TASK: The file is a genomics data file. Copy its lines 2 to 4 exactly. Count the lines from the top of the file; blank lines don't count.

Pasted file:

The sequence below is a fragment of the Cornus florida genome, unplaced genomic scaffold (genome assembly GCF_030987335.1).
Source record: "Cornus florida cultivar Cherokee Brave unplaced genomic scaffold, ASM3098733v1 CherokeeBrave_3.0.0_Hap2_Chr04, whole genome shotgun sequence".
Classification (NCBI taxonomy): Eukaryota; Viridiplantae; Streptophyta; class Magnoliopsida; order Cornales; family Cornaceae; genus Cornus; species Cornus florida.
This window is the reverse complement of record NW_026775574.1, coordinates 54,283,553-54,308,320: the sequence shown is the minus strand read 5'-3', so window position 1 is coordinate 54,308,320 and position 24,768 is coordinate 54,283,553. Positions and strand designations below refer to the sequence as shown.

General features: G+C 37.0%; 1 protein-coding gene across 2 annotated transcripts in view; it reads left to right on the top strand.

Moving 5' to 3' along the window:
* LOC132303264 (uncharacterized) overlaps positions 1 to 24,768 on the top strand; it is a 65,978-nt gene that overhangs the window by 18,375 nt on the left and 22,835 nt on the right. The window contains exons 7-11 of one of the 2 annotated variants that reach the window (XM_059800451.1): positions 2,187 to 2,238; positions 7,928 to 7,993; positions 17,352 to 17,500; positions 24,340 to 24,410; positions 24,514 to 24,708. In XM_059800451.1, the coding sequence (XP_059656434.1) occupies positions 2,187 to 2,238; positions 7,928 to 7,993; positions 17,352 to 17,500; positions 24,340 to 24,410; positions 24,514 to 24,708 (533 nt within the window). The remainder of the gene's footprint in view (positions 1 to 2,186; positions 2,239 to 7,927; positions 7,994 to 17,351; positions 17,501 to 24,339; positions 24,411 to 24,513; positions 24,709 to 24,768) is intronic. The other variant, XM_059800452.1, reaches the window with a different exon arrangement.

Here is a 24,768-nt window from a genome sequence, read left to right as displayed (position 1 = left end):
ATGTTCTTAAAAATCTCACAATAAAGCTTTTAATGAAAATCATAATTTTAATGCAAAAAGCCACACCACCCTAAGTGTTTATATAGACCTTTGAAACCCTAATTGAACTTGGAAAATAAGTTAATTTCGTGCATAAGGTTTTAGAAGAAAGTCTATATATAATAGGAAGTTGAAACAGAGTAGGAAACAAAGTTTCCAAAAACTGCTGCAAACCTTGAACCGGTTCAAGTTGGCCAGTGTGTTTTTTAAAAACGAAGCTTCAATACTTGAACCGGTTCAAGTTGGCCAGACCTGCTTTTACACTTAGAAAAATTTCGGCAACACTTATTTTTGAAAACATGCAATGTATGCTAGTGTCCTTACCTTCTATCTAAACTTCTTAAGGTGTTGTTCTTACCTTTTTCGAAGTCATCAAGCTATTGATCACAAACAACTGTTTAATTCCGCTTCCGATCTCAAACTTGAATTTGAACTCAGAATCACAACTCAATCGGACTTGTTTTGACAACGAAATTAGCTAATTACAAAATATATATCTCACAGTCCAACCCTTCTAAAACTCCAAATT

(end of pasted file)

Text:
Source record: "Cornus florida cultivar Cherokee Brave unplaced genomic scaffold, ASM3098733v1 CherokeeBrave_3.0.0_Hap2_Chr04, whole genome shotgun sequence".
Classification (NCBI taxonomy): Eukaryota; Viridiplantae; Streptophyta; class Magnoliopsida; order Cornales; family Cornaceae; genus Cornus; species Cornus florida.
This window is the reverse complement of record NW_026775574.1, coordinates 54,283,553-54,308,320: the sequence shown is the minus strand read 5'-3', so window position 1 is coordinate 54,308,320 and position 24,768 is coordinate 54,283,553. Positions and strand designations below refer to the sequence as shown.